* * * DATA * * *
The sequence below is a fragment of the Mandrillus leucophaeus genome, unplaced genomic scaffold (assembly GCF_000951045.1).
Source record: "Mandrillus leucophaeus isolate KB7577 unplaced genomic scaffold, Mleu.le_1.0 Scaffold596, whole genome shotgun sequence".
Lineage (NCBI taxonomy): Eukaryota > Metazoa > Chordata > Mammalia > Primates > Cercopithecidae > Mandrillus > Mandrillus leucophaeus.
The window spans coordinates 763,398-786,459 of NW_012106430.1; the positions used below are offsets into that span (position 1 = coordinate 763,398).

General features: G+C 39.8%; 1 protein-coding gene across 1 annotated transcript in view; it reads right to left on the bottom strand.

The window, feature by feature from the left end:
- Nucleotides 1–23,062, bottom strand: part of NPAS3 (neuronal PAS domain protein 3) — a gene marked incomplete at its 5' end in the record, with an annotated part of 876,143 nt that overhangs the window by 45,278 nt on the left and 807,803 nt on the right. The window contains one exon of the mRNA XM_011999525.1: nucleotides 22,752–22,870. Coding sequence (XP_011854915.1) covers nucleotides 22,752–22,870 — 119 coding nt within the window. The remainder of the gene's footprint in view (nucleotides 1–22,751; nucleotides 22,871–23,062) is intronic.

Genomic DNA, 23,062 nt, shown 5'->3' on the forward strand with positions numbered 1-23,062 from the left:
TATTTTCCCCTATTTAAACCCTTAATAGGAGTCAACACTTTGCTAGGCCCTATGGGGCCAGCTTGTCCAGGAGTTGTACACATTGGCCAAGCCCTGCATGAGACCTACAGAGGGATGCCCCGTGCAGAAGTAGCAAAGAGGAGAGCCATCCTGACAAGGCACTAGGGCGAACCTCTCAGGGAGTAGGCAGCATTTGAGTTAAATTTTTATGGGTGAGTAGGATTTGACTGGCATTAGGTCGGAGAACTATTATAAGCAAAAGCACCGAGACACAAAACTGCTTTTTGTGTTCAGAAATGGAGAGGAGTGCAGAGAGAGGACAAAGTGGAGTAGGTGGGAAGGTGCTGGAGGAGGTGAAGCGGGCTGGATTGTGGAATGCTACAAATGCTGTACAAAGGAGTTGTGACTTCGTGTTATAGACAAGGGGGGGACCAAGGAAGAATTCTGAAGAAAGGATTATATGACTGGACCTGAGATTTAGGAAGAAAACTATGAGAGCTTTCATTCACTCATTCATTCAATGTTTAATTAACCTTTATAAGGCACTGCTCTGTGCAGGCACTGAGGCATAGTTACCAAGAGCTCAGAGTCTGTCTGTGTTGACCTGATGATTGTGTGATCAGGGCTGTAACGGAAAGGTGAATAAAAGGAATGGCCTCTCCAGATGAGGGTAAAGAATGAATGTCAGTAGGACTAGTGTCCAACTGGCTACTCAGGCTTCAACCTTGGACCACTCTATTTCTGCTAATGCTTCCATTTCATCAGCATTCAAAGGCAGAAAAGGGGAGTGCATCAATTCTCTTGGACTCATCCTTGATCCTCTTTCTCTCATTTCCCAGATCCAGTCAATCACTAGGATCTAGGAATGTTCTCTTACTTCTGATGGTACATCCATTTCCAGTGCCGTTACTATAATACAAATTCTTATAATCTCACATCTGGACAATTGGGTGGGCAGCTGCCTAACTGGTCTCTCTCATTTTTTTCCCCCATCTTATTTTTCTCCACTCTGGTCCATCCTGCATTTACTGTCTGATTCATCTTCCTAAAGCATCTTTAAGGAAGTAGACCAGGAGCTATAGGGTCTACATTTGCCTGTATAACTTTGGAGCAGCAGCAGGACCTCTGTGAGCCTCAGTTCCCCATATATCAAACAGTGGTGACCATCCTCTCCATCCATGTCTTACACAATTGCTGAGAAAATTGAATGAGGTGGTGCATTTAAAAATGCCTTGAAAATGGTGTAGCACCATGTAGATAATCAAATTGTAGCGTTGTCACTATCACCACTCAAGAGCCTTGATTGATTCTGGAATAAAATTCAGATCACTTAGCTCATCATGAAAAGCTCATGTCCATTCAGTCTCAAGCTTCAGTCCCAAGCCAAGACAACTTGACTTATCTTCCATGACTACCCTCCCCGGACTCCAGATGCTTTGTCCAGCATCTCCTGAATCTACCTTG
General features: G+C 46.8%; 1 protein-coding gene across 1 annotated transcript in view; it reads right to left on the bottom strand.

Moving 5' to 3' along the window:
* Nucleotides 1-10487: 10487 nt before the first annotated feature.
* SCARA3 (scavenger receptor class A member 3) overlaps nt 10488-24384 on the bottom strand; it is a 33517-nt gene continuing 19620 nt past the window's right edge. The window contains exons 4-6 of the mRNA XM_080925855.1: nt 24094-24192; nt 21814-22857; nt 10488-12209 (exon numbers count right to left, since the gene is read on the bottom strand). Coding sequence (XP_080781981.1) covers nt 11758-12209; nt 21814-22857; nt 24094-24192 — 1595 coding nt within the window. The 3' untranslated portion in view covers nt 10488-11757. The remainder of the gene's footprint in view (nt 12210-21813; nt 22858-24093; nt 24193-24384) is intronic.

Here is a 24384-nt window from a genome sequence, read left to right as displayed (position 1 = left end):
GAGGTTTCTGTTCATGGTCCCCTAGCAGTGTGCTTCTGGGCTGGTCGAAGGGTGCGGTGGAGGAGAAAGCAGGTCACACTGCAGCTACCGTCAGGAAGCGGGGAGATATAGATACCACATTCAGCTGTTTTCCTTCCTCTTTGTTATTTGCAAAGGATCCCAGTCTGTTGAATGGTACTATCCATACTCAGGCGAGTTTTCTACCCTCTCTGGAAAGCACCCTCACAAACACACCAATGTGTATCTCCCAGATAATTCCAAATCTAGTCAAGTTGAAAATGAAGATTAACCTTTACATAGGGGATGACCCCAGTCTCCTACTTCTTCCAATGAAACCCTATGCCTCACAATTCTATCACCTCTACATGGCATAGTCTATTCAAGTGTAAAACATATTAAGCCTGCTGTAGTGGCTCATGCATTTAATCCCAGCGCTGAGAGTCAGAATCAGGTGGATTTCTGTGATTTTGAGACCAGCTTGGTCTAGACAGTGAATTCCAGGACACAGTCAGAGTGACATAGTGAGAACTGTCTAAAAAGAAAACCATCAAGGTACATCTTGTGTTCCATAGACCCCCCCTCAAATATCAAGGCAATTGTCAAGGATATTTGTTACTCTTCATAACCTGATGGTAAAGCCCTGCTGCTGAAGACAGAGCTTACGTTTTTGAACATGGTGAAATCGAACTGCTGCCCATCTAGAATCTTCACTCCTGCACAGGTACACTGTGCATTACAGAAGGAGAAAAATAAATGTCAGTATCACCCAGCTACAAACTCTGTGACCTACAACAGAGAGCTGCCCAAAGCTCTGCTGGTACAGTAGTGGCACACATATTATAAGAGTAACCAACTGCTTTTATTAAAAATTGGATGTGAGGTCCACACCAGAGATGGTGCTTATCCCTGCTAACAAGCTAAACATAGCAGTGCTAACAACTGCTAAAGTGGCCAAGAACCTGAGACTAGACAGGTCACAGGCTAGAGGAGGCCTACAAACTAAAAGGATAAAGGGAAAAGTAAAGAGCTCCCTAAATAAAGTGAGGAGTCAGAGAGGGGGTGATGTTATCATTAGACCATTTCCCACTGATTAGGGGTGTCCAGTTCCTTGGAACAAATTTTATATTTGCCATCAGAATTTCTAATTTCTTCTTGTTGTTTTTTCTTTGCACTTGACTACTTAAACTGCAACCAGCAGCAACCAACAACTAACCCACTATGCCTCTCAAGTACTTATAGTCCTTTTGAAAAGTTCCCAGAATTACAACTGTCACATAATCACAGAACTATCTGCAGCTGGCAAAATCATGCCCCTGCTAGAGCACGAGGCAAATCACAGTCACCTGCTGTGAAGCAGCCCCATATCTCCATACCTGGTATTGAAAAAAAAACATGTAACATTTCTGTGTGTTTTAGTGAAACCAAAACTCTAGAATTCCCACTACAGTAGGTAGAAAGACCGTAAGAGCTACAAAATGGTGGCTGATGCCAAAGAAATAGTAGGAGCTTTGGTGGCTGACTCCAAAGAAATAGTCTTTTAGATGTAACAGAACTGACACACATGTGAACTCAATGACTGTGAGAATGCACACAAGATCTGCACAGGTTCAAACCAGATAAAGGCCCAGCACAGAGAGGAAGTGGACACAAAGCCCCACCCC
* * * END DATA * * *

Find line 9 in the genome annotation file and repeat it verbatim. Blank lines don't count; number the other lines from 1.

TATTTTCCCCTATTTAAACCCTTAATAGGAGTCAACACTTTGCTAGGCCCTATGGGGCCAGCTTGTCCAGGAGTTGTACACATTGGCCAAGCCCTGCATGAGACCTACAGAGGGATGCCCCGTGCAGAAGTAGCAAAGAGGAGAGCCATCCTGACAAGGCACTAGGGCGAACCTCTCAGGGAGTAGGCAGCATTTGAGTTAAATTTTTATGGGTGAGTAGGATTTGACTGGCATTAGGTCGGAGAACTATTATAAGCAAAAGCACCGAGACACAAAACTGCTTTTTGTGTTCAGAAATGGAGAGGAGTGCAGAGAGAGGACAAAGTGGAGTAGGTGGGAAGGTGCTGGAGGAGGTGAAGCGGGCTGGATTGTGGAATGCTACAAATGCTGTACAAAGGAGTTGTGACTTCGTGTTATAGACAAGGGGGGGACCAAGGAAGAATTCTGAAGAAAGGATTATATGACTGGACCTGAGATTTAGGAAGAAAACTATGAGAGCTTTCATTCACTCATTCATTCAATGTTTAATTAACCTTTATAAGGCACTGCTCTGTGCAGGCACTGAGGCATAGTTACCAAGAGCTCAGAGTCTGTCTGTGTTGACCTGATGATTGTGTGATCAGGGCTGTAACGGAAAGGTGAATAAAAGGAATGGCCTCTCCAGATGAGGGTAAAGAATGAATGTCAGTAGGACTAGTGTCCAACTGGCTACTCAGGCTTCAACCTTGGACCACTCTATTTCTGCTAATGCTTCCATTTCATCAGCATTCAAAGGCAGAAAAGGGGAGTGCATCAATTCTCTTGGACTCATCCTTGATCCTCTTTCTCTCATTTCCCAGATCCAGTCAATCACTAGGATCTAGGAATGTTCTCTTACTTCTGATGGTACATCCATTTCCAGTGCCGTTACTATAATACAAATTCTTATAATCTCACATCTGGACAATTGGGTGGGCAGCTGCCTAACTGGTCTCTCTCATTTTTTTCCCCCATCTTATTTTTCTCCACTCTGGTCCATCCTGCATTTACTGTCTGATTCATCTTCCTAAAGCATCTTTAAGGAAGTAGACCAGGAGCTATAGGGTCTACATTTGCCTGTATAACTTTGGAGCAGCAGCAGGACCTCTGTGAGCCTCAGTTCCCCATATATCAAACAGTGGTGACCATCCTCTCCATCCATGTCTTACACAATTGCTGAGAAAATTGAATGAGGTGGTGCATTTAAAAATGCCTTGAAAATGGTGTAGCACCATGTAGATAATCAAATTGTAGCGTTGTCACTATCACCACTCAAGAGCCTTGATTGATTCTGGAATAAAATTCAGATCACTTAGCTCATCATGAAAAGCTCATGTCCATTCAGTCTCAAGCTTCAGTCCCAAGCCAAGACAACTTGACTTATCTTCCATGACTACCCTCCCCGGACTCCAGATGCTTTGTCCAGCATCTCCTGAATCTACCTTG